2018: Another Year of Cinema Come and Gone

This year was a real game changer for a person like myself. To kick things off, it was the first year in which I was able to attend TIFF as a press member rather than as any other audience member. It was a defining moment for myself, though I don’t want to brag a little too much about what happened there. It was just a good year for cinema in general. That’s all I can really say, and I want to bring more attention to the many films that I absolutely loved this year – and so many of them came around this year and so forth. We’re already nearing the end of a decade, and through the good and the bad, the cinema has always been able to provide nothing but the greatest pleasures through and through. Although as we look through the films that have come to define 2018 as a whole, there were many surprises that came along the way just as there were disappointments – all of which came in between the very best and the worst in cinema through the year. So without further ado, let us begin. Continue reading →

Luca Guadagnino’s Suspiria is a Beautifully Indulgent Nightmare: Review

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Dario Argento’s Suspiria is one of the greatest horror films ever made, so the idea of a remake being directed by Luca Guadagnino was something that already seemed tempting just on the basis of him being one of Italy’s most exciting working filmmakers. But what Luca Guadagnino had in mind for Suspiria was never going to be the same one you would already have remembered that someone like Dario Argento would have had everyone remembering over the years, so the idea of a new experiment that would pay tribute to the original film rather than outright remake it was something that could easily have gone either way. Luca Guadagnino has always remained one of the most interesting filmmakers of his own sort and as polarizing as the results may be, I can’t help but find that what Guadagnino created using the story of Argento’s film as a template for this new experiment would also be beautiful in its own way. It’s no ordinary horror film, one that isn’t guaranteed to win over new fans from anyone who is unfamiliar with the source material, but also not the other way around – yet Guadagnino comfortably makes it feel like it’s his own thing and to say the very least, it’s outstanding.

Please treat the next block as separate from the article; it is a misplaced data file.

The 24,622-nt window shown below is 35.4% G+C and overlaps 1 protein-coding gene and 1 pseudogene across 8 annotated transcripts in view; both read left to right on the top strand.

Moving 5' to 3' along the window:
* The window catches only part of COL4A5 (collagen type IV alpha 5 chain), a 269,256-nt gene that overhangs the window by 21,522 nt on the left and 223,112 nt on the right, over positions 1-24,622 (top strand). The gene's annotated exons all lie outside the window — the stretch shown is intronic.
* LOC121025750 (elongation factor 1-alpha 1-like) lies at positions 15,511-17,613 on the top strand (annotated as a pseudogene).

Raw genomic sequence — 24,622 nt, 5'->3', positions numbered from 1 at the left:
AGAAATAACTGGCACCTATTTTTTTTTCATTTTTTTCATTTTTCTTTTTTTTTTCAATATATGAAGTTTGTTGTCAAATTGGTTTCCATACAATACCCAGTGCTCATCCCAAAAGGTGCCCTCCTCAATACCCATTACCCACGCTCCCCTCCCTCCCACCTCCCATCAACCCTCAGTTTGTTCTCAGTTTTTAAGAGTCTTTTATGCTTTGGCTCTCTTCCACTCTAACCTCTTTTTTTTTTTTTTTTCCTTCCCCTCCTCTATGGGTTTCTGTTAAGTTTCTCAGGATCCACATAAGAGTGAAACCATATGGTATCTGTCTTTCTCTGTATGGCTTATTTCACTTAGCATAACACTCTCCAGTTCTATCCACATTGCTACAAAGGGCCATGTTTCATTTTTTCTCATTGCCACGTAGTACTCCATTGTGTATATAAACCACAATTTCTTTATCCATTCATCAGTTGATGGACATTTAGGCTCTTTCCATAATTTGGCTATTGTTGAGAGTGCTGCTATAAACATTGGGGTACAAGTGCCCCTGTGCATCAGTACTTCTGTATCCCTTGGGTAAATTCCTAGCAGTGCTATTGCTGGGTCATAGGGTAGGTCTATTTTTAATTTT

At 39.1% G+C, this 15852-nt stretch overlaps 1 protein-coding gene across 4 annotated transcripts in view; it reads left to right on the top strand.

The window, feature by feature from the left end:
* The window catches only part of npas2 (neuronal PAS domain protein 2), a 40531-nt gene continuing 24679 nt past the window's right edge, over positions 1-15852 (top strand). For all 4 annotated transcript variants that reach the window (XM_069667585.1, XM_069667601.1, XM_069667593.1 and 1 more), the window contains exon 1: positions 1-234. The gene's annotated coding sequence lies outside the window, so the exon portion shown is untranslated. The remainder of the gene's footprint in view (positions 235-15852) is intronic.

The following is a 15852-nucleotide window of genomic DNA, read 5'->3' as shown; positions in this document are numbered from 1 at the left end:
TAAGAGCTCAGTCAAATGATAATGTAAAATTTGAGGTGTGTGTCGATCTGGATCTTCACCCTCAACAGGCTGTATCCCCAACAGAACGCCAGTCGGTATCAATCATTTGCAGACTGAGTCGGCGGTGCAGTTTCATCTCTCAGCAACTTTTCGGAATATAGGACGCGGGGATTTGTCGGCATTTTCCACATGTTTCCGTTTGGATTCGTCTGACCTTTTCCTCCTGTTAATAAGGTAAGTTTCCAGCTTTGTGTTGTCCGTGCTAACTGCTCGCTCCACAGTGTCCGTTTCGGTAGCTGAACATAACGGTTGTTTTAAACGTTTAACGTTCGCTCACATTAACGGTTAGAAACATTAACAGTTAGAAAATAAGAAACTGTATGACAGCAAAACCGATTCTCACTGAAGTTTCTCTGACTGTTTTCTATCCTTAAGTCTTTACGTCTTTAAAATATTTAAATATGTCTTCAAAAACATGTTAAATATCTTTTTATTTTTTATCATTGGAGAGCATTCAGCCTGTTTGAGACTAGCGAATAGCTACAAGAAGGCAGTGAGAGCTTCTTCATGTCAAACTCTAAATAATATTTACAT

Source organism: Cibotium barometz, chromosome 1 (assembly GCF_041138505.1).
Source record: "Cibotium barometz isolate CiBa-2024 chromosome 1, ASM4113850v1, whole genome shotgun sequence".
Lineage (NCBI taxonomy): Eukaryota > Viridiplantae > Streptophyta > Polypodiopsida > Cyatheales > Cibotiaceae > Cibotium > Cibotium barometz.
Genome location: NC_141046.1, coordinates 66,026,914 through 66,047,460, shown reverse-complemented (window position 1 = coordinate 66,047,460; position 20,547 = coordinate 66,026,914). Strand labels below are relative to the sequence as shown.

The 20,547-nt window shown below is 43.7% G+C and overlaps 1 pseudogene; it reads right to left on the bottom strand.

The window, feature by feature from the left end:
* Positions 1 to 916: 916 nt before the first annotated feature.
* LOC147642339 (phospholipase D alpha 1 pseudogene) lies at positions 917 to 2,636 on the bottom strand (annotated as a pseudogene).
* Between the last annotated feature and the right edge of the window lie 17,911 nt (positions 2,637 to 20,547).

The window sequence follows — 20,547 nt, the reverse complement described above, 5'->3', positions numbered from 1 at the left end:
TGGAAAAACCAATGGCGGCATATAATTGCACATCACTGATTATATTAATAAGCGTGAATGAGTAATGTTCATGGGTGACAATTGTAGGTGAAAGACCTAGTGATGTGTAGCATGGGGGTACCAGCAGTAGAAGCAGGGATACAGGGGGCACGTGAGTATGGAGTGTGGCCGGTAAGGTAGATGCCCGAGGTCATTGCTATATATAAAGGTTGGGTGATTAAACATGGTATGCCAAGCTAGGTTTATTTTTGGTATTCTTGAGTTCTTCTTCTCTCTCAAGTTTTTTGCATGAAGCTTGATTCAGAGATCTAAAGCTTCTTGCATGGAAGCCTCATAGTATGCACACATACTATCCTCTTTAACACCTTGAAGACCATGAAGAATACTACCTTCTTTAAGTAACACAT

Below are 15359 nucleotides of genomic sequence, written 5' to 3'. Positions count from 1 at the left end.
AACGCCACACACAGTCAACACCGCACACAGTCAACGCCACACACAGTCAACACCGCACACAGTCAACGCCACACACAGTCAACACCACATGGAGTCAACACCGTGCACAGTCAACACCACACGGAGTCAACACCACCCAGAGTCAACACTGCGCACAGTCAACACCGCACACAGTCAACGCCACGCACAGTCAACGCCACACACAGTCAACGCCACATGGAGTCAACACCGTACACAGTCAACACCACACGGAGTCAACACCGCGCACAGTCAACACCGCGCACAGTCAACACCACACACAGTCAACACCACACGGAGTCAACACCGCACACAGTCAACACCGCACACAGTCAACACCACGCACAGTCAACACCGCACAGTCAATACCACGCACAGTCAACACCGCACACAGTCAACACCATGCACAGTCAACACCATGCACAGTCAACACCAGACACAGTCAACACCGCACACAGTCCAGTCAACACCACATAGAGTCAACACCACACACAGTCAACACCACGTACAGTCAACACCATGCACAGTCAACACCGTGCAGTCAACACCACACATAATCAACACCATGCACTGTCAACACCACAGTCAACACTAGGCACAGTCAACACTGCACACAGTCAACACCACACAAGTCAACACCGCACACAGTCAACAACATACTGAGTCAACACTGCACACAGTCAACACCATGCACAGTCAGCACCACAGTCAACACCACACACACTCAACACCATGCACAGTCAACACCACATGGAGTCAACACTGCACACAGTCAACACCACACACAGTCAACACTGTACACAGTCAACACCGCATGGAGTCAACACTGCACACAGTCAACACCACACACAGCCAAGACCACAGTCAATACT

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Suspiria – Review

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Dario Argento’s magnum opus, Suspiria, is not only proof that he is one of the greatest filmmakers to have lent his eye to the horror genre but it still remains one of the most captivating films ever to have been made. Of the many filmmakers out there who are best known for what they have laid upon the horror genre at a consistent rate, ranging from names such as Mario Bava to Wes Craven to John Carpenter, Dario Argento is my favourite. While Carpenter’s consistency even when he ventured away from horror is one thing to which he receives my grandest admiration for, I hold Argento in much higher regard for whenever he lends his touch to the genre, they are always so distinctive not just as horror films amidst a subgenre, but instead we always see them as Dario Argento films. And if one film from the bunch highlights itself from all the others, it would be none other than his 1977 masterpiece, Suspiria.

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